At the other end, a pair of wire leads connect to the steel shaft and the back end of the copper wire. The leads connect to a mono mic jack. That gets plugged into my voice recorder, or into the small battery-powered 200 milliwatt audio amp (the white box in one of the pics above).
Why the tube and the copper wire and the coil and so forth?
I wish I could say the design came to me in a mystical dream, but honestly those were the first things I grabbed in my junk drawer.
Look, that would be a Bad Idea if I was trying to build a working FM radio. But when one is building a microphone suited for use by ghosts or extradimensional entities, there is no design book. I figure random junk has as much chance to work as carefully-designed circuitry, because nobody has any idea how we might communicate with ghosts anyway, if they even exist.
Also, I thought it looked cool in an old-school B movie sort of way.
Why germanium? Why a 1N34A diode? Why not a Zener or a switching diode?
I don't have any of those.
I wasn't expecting much out of this, um, device.
I waved it around at Karen. It picked up our cells phones buzzing and clicking.
I plugged it into my recorder, and then went to help feed Max and Fletcher. Fletcher is our diabetic dog, and he likes it when we both feed him.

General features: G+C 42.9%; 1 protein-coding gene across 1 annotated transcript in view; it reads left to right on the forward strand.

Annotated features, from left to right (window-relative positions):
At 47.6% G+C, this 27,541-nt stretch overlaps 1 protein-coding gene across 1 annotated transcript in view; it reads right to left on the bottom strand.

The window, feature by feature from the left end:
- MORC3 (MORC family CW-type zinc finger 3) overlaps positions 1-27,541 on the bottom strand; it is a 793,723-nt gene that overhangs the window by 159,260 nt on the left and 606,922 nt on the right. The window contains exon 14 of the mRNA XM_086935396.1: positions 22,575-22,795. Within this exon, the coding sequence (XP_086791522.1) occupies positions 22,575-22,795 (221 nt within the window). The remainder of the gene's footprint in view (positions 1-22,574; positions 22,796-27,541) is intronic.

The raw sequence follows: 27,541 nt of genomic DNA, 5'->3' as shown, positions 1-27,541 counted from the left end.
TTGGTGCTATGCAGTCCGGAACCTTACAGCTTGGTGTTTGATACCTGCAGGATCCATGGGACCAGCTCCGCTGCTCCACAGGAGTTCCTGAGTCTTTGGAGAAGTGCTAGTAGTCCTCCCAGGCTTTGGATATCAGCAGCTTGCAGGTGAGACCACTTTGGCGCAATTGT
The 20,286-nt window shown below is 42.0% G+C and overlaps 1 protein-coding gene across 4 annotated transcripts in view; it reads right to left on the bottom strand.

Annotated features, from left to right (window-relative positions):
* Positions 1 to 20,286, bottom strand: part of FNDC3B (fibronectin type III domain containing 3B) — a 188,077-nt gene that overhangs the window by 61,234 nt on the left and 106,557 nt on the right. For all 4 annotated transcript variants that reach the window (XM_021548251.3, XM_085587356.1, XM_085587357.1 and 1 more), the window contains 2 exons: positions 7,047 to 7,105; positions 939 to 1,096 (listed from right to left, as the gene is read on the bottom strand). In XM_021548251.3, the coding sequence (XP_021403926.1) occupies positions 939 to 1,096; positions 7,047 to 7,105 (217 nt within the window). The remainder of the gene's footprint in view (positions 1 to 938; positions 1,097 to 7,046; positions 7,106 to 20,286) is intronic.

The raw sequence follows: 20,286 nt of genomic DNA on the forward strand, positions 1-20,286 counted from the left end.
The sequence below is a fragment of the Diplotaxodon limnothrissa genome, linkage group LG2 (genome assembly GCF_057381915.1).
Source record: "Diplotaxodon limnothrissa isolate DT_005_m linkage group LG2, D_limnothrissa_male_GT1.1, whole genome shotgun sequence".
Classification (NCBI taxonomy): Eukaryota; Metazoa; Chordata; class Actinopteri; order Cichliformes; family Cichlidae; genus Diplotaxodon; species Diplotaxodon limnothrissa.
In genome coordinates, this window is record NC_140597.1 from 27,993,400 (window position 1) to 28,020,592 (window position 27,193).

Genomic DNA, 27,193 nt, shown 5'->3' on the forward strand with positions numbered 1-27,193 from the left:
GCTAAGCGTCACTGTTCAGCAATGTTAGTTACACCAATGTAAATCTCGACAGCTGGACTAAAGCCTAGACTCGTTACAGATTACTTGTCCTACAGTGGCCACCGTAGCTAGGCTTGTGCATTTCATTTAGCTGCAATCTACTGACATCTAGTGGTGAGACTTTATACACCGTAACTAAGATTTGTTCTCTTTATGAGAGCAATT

So the EMF mic and the recorder were out here in an empty room.
I got two pretty good EVPs. The first says, at least to me, 'It's a trick.'
It sounds best with headphones, but here it is, looped so you can hear it better. Foljks, please, max out your volume on this one. Not joking, and I promise this isn't a prank!
And here's the second one. I cannot make out the words, but I hear what sounds like a male voice mumble, and a female voice respond.
Reduce your volume to normal for this one!
Again, there was no one here when those voices were recorded.
I can't wait to take my EMF mic to a couple of the places I've gotten EVPs before. Maybe this week I'll have time.
By the way, if you want to try the EMF mic trick yourself, 1N34A germanium diodes can be had from Amazon for a buck. The mono mic jack is a Radio Shack product, which will set you back $3.19. The shaft and the copper coil is more decorative than anything; the diode is the heart of the thing.
The new Markhat novel, THE FIVE FACES, went off to Samhain for their consideration last week.
Which is big news, to me at least.